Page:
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Sunday, March 11, 2018

Religion and the Burden of Trump

Tocqueville wrote: "Hence any alliance with any political power whatsoever is bound to be burdensome for religion. It does not need their support in order to live, and in serving them it may die."

At NYT, Campbell Robertson writes that evangelical support for Trump is driving away African Americans.
Black congregants — as recounted by people in Chicago, Los Angeles, Atlanta, Fort Worth and elsewhere — had already grown uneasy in recent years as they watched their white pastors fail to address police shootings of African-Americans. They heard prayers for Paris, for Brussels, for law enforcement; they heard that one should keep one’s eyes on the kingdom, that the church was colorblind, and that talk of racial injustice was divisive, not a matter of the gospel. There was still some hope that this stemmed from an obliviousness rather than some deeper disconnect.
Then white evangelicals voted for Mr. Trump by a larger margin than they had voted for any presidential candidate. They cheered the outcome, reassuring uneasy fellow worshipers with talk of abortion and religious liberty, about how politics is the art of compromise rather than the ideal. Christians of color, even those who shared these policy preferences, looked at Mr. Trump’s comments about Mexican immigrants, his open hostility to N.F.L. players protesting police brutality and his earlier “birther” crusade against President Obama, claiming falsely he was not a United States citizen. In this political deal, many concluded, they were the compromised.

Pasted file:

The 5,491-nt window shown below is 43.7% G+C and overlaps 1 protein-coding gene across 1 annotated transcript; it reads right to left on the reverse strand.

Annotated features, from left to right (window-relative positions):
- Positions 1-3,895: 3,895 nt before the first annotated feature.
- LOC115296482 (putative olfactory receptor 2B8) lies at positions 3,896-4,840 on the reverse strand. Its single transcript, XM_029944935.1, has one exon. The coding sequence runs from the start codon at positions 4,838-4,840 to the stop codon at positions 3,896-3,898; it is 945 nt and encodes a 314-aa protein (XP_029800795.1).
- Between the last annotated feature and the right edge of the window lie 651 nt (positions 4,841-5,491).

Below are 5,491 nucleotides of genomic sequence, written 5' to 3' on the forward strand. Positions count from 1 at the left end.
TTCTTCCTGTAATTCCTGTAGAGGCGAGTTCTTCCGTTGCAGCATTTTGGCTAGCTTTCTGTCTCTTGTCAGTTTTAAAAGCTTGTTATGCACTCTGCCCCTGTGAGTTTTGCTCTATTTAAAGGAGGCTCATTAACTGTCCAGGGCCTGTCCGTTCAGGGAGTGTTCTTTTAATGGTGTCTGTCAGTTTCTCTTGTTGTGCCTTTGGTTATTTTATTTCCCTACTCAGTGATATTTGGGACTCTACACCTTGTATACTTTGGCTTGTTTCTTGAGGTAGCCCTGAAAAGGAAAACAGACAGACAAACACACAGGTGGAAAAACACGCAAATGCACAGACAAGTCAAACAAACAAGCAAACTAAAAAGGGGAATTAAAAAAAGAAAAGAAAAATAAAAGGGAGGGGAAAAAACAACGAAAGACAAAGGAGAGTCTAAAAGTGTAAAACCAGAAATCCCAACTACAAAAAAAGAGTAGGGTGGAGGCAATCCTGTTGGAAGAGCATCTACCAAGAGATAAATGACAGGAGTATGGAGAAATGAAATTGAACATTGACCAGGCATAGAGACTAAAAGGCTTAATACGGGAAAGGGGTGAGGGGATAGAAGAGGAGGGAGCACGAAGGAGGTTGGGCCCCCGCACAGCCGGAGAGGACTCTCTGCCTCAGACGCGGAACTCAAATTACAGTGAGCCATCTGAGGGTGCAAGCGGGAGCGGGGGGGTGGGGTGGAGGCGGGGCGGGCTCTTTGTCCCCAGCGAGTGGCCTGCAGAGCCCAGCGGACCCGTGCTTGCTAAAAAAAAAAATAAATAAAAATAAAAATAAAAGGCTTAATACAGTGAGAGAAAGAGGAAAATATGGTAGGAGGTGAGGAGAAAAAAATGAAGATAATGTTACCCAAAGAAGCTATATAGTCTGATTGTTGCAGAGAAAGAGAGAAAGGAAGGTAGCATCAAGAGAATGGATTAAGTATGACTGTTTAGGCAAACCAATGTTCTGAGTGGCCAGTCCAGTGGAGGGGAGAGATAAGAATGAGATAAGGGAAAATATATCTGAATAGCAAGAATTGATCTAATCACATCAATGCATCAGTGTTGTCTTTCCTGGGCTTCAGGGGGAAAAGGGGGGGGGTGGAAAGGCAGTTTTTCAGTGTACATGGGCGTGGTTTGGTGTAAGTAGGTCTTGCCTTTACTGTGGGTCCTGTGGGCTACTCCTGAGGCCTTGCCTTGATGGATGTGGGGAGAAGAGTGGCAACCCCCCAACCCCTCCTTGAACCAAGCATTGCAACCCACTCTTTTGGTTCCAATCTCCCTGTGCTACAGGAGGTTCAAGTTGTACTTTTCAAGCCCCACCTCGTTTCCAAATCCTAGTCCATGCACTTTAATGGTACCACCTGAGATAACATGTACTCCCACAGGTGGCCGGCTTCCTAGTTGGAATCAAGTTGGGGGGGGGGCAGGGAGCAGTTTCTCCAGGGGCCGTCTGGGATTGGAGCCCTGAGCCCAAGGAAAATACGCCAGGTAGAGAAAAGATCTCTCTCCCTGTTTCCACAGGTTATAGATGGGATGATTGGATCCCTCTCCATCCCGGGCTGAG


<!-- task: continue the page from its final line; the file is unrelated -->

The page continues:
It has been a scattered exodus — a few here, a few there — and mostly quiet, more in fatigue and heartbreak than outrage. Plenty of multiracial churches continue to thrive, and at some churches, tough conversations on race have begun. The issue has long shadowed the evangelical movement. The Rev. Billy Graham, who died last month at 99, bravely integrated the audience at his crusades and preached alongside Dr. Martin Luther King Jr., but kept silent at key moments.
But for many black churchgoers, the current breach feels particularly painful. Lecrae, a prominent black Christian hip-hop artist, has spoken openly of his “divorce” with white evangelicalism, Christian counselors have talked frankly of the psychological toll of trying to hang on in multiracial churches and others have declared it time to consider the serious downsidesof worship integration.